This course examines the implications of global location and topography for the people of planet Earth. Students will explore how geography shapes the dynamics of human societies, with an emphasis on the geo environmental, geopolitical, and geo social phenomena that help to define the modern world.
|ARH 250||ART HISTORY * (3 credits)
The course provides students with a general foundation in sequential and thematic knowledge of the great moments in Art, Architecture, and Culture throughout history, from the earliest times to the present.
|ENV 101||ENVIRONMENTAL SCIENCE * (3 credits)
This course provides an introduction to the scientific aspects of the environmental field. The first part of the course introduces students to the foundations of environmental science, while the second part concentrates on the application of these foundations to real life environmental problems. Therefore, the course not only engages the fundamentals of environmental science but also shows students how science informs sustainability, environmental policies, economics and personal choice.
|HRM 301||INTRODUCTION TO HOSPITALITY MANAGEMENT (3 credits)
This course welcomes students into the exciting and diverse hospitality and tourism industry. While providing an understanding of the scope and complexity of the industry, the course covers key hospitality issues, management definitions, and career opportunities available in restaurants, hotels, beverages operations, casinos, theme venues, entertainment centers, cruise lines, and countless other hospitality and tourism business.
|HRM 302||SANITATION AND SAFETY (3 credits)
Covers the principles and practices of sanitation and hygiene as applied to the food service industry, emphasizing the training of supervisory personnel in sanitation procedures.
|HRM 303||DINING ROOM MANAGEMENT (3 credits)
This course examines the detailed operation of a restaurant dining room. Topics include types of table service, dining room organization and table settings, staffing, responsibilities of dining room personnel, customer sales and service, and the design and usage of menus.
|HRM 313||TECHNOLOGY APPLICATIONS IN THE HOSPITALITY INDUSTRY (3 credits)
Introduces the basic and specific use of computers in the hospitality industry; provides hands-on use and knowledge of software and information systems used in the various hospitality industry operations.
|HRM 304||ENTREPRENEURSHIP IN HOSPITALITY AND TOURISM (3 credits)
This course explores the many exciting opportunities available for individuals interested in opening a restaurant, bar, hotel, or other hospitality and tourism business. Topics include entrepreneurial characteristics, assessing the viability of small hospitality and tourism business ventures, risks, the business planning process, feasibility studies, formation of business plans, the management of small enterprises, record keeping, and personnel management.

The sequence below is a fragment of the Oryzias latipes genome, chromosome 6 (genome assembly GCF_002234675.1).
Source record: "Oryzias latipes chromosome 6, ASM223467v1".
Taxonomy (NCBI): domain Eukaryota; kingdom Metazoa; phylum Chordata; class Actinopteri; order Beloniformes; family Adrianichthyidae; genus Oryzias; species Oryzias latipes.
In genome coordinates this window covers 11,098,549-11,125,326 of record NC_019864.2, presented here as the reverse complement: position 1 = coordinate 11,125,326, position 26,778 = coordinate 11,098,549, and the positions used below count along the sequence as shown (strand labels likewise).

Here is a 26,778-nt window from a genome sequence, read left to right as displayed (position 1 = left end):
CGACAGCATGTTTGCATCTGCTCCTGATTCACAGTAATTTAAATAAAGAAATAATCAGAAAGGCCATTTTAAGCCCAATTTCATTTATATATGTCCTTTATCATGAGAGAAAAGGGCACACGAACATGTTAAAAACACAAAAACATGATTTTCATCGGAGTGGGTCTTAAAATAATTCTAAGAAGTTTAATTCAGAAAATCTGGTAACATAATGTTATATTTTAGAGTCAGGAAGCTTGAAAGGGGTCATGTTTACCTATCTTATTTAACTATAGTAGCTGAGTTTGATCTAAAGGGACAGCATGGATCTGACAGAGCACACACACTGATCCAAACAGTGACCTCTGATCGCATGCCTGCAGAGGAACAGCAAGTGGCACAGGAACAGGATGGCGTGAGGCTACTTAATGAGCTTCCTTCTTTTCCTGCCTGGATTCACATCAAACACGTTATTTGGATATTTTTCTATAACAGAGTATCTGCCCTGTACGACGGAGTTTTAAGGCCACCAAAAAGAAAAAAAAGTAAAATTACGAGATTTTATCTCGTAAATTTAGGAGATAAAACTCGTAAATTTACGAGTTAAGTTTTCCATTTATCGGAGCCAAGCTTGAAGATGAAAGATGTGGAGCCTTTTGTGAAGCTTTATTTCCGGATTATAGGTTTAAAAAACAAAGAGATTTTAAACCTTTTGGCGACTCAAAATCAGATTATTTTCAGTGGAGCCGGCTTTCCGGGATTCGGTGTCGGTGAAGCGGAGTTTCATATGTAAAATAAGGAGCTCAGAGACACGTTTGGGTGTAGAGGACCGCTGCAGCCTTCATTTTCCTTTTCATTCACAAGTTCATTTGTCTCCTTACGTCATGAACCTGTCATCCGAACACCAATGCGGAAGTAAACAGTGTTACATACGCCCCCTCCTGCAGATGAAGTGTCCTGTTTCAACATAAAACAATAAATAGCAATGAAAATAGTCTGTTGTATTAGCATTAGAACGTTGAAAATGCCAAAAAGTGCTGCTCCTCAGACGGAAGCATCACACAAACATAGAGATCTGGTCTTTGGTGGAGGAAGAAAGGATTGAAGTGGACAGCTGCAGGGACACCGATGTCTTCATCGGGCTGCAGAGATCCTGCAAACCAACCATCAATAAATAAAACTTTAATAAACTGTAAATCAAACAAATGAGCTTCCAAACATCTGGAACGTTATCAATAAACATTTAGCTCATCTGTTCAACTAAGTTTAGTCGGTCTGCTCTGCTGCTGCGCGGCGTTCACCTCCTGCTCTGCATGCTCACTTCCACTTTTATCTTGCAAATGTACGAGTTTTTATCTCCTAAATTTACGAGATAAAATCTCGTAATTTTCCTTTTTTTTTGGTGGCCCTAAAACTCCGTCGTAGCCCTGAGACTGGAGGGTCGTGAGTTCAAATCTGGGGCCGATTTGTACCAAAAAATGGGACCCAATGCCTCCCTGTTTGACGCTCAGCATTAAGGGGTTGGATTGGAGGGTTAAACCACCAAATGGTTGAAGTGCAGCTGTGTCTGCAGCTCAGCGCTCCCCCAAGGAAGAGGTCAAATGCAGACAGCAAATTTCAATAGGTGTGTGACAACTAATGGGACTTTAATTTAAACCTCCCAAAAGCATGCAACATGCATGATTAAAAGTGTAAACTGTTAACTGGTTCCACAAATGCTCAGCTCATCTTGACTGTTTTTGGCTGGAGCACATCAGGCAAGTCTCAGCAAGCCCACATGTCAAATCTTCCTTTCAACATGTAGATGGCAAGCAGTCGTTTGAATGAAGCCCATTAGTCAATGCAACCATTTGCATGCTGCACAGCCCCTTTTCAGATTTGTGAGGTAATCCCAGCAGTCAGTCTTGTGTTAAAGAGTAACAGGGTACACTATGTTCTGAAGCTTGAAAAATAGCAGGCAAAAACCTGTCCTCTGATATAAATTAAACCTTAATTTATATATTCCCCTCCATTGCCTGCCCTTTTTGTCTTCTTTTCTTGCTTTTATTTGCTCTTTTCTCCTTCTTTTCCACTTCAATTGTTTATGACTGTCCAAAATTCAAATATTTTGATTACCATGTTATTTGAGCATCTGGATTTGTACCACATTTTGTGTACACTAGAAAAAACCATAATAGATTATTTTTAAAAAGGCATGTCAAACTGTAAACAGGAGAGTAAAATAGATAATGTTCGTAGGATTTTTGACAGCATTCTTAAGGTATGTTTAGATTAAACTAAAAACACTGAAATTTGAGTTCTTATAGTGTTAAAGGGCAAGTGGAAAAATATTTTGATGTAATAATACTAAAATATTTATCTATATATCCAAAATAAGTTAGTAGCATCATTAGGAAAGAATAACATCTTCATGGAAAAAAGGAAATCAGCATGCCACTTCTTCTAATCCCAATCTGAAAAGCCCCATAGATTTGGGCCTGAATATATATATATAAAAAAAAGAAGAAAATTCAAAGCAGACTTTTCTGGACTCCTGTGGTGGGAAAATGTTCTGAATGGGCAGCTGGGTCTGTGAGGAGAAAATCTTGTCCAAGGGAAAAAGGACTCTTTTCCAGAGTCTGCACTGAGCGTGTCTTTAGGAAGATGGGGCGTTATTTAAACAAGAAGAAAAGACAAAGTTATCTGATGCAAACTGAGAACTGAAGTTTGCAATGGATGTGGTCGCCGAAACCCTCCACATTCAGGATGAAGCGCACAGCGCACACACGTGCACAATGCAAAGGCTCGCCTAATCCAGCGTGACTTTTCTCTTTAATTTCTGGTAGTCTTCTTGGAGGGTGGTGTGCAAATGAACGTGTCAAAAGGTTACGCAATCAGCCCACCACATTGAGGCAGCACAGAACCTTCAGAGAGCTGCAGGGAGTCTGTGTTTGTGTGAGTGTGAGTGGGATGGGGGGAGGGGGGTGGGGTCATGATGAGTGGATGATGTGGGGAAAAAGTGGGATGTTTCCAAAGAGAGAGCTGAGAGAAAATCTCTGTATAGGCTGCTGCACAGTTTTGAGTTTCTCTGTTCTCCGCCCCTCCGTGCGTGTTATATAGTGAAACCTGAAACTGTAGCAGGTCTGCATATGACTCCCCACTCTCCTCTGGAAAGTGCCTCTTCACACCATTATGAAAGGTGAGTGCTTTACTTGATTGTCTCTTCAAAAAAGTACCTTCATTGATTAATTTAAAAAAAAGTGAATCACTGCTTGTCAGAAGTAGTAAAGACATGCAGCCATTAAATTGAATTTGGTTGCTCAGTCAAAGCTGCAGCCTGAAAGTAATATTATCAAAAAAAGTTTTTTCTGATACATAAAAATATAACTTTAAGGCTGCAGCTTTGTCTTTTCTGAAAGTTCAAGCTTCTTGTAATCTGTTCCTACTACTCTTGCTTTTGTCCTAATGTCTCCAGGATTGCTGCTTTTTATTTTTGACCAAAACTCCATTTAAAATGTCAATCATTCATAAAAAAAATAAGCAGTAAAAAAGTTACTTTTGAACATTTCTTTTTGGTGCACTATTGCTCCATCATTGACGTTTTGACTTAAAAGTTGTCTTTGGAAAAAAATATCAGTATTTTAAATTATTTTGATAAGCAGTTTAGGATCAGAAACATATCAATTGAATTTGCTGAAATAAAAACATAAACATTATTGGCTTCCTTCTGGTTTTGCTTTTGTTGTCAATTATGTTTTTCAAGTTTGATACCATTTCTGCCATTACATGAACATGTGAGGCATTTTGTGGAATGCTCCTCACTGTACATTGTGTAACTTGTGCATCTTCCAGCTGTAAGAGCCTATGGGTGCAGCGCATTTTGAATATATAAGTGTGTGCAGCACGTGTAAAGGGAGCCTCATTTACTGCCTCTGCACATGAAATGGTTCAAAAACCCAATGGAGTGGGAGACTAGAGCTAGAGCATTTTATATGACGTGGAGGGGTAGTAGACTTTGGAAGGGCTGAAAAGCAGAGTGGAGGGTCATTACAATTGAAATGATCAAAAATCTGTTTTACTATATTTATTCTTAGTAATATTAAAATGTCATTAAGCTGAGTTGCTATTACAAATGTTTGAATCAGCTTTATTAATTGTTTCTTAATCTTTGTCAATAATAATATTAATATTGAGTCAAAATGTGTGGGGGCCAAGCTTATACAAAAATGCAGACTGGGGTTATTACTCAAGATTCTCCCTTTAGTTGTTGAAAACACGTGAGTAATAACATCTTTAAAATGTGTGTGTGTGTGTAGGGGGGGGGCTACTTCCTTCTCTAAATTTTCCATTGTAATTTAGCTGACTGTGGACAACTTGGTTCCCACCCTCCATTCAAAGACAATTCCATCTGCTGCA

|HRM 305||PRINCIPLES OF HOSPITALITY FRANCHISE MANAGEMENT (3 credits)
This course examines franchising in the hospitality industry from both the franchiser and franchisee’s point of view. Students examine start-up, organization, franchiser/franchisee relations, cooperative marketing, legal issues, and daily operations, with an orientation toward the small business franchisee in a variety of hospitality and tourism businesses.
|HRM 306||TOURISM PRODUCT DEVELOPMENT (3 credits)
This course teaches students how to identify, develop, and promote tourism and hospitality products and services. Issues such as marketing, sales, advertising, and promotion for the tourism and hospitality industry will be explored, along with basic planning and financial topics. Case studies will be used to illustrate both areas of opportunity and challenges to product development.
|HRM 307||SUSTAINABILITY IN TOURISM AND HOSPITALITY (3 credits)
This course provides students with a general overview of issues related to the sustainable planning and management of tourism and hospitality businesses. Concepts such as planning, conservation of resources, monitoring and assessment, environmental audits, visitor management, and green building construction and retrofits will be discussed. The course also provides a larger global and regional perspective on sustainability issues related to tourism, such as the impact of travel on global climate change.
|HRM 308||GLOBAL ISSUES IN TRAVEL & TOURISM (3 credits)
As one of the world’s largest industries, and one that brings travelers and host communities into close contact, tourism and travel are rife with challenges. This course delves into these issues from a social science perspective, showing how tourism affects travelers and communities in complex and contentious ways, from commoditization of art forms to sex tourism, drug use, and changes in local economies and culture. It also explores the connection of tourism to global issues such as infectious diseases, climate change, and terrorism.
|HRM 309||SUSTAINABLE HOSPITALITY MANAGEMENT (3 credits)
This class focuses on the practical applications of sustainability principles and techniques to the planning and management of tourism and hospitality businesses. Taught by faculty experienced in designing and implementing sustainable hospitality guidelines, it will take students through the steps of assessing planned or existing businesses and making or recommending steps to make these businesses more environmentally sustainable. State, national, and international guidelines for sustainable businesses will be examined.
|HUM 350||HUMAN RESOURCES MANAGEMENT (3 credits)
This course is geared towards two fundamental aspects: a. the introduction of students to the ideas, theories, concepts and approaches of this area of management; and b. the demonstration and guidance of students in the application and implementation of programs and studies in human resources management.
|HRM 400||LEGAL ISSUES IN HOSPITALTIY AND TOURISM (3 credits)
This course examines the common and statutory law of the hospitality and tourism industry in the United States. Included are discussions of the duties and responsibilities of hospitality and tourism businesses to guests, including duties to maintain property, receive travelers and assume various liabilities for guests’ property. The legal environment and issues of the hotel, restaurant and travel industry will be discussed and analyzed. Ways of preventing and responding to legal situations as an executive in the hospitality and tourism industry will be identified and evaluated.